The Evolution of Neck-wear: From Cravats to Ties
The history of fashion is decorated with continual changes, trends that come and go, and persistent classics that fashion-forward thinkers always seem to revamp and incorporate into the modern style. Among these fashion constants is one accessory that deserves our attention: Ties.
Neck-wear, as an accessory, started back in the 17th century during the 30-year war in France. King Louis XIII hired Croatian mercenaries who wore a piece of cloth around their neck as part of their uniform. The aesthetic value of it intrigued the king and thus, the birth of fashion accessory we now refer to as the ‘Cravat’.
The Journey to the Tie
The cravat, a precursor to the modern tie, underwent numerous transformations. In its initial stages, it was broadly classified into two categories: the long unfolded versions wrapped several times around the neck and the shorter version that was more intricately wrapped and knotted.
The 18th century saw the cravat evolve in both complexity and material. This was the period of the ‘Steinkirk’, named after the battle of Steinkirk, where soldiers allegedly had to quickly twist their cravats into a knot to prepare for battle. This improvised style became pop culture and a part of the court dress code. It was an era of elaborate knots and lace designs.
However, the 19th century saved us from the intricacies of complicated knots and frills with the introduction of the ascot, named after the famous horse race ‘Royal Ascot’, where it was first embraced. The ascot was easier to tie compared to its predecessor and more comfortable, bearing much resemblance with our modern ties.
The Tie as We Know It
Come 20th century, the tie manifested into something more recognizable by today’s standard. It was turned into a long piece of cloth, thinner and much easier to knot. The ‘four-in-hand’ knot became popular during this time and continues to be a standard way of tie knotting even today. There were, of course, other knots in trend, such as the Windsor knot introduced by Duke of Windsor, but the ‘four-in-hand’ always remained a classic.
Tie designs also evolved drastically during this period. Dot, stripe, paisley, and other prints were introduced. Neckties became a canvas for creative expression, reflecting the trends of the time.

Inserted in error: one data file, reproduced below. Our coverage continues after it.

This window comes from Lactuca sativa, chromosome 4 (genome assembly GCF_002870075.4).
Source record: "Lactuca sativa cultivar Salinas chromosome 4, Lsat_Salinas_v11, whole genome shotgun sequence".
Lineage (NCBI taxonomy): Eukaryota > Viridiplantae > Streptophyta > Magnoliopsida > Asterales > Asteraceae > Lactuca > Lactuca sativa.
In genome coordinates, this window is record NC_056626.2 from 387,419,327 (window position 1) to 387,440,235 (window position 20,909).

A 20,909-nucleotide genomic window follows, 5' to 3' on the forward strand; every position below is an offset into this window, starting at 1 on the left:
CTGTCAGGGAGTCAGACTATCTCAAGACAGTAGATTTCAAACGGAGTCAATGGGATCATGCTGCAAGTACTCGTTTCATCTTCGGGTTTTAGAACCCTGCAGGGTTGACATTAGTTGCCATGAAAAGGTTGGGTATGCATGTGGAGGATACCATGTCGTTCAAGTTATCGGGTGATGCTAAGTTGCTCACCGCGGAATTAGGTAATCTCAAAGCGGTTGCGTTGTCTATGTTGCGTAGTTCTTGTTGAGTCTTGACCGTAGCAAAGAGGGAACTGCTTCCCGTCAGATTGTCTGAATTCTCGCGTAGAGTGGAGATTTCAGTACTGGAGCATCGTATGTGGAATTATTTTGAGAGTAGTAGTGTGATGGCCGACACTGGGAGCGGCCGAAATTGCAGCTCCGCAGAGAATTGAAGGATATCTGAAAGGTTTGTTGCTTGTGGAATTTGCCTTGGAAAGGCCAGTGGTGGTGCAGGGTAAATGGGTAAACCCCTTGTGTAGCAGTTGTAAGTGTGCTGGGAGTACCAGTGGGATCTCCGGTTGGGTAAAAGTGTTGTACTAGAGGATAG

Great Success, Substantial Failures
While the story of the necktie is one of great success, the journey was not without its failures. One notable misstep in the history of the necktie was the ‘Bolo tie’, a neckpiece consisting of a braided leather string secured with a decorative clasp or slide. Made popular in the 1950s in the United States, Bolo ties did not stand the test of time and went out of fashion.
Similarly, the 1970s saw the rise of broad, colorful ties, often referred to as ‘Kipper ties’. These excessively broad ties were trendsetters in that era but were not able to maintain their popularity.
Present Day Ties
In current fashion, the tie still holds a high remark. While the formality once associated with ties has decreased, it hasn’t lessened its influence on fashion style. Ties have become a symbol of professionalism, class and a complete ensemble that defines the modern gentleman.
Today, the resurgence of Skinny ties and Bow ties is reshaping the modern definition of glamor and sophistication. Designers are venturing into experimental prints and bold colours, thereby pushing fashion boundaries.
Future of Ties
The journey of ties from cravats to its current form is a testament to the long-standing relationship of fashion and functionality. While the future of ties may bring an evolution in style, fabric or design, one thing that is certain is that ties will continue to be an essential part of our wardrobes.
Whether it’s a classic four-in-hand knot or an experimental Eldredge knot, the tie continues to be a statement piece, a symbol of one’s personal style and a nod to the remarkable history of neck-wear that dates back to centuries.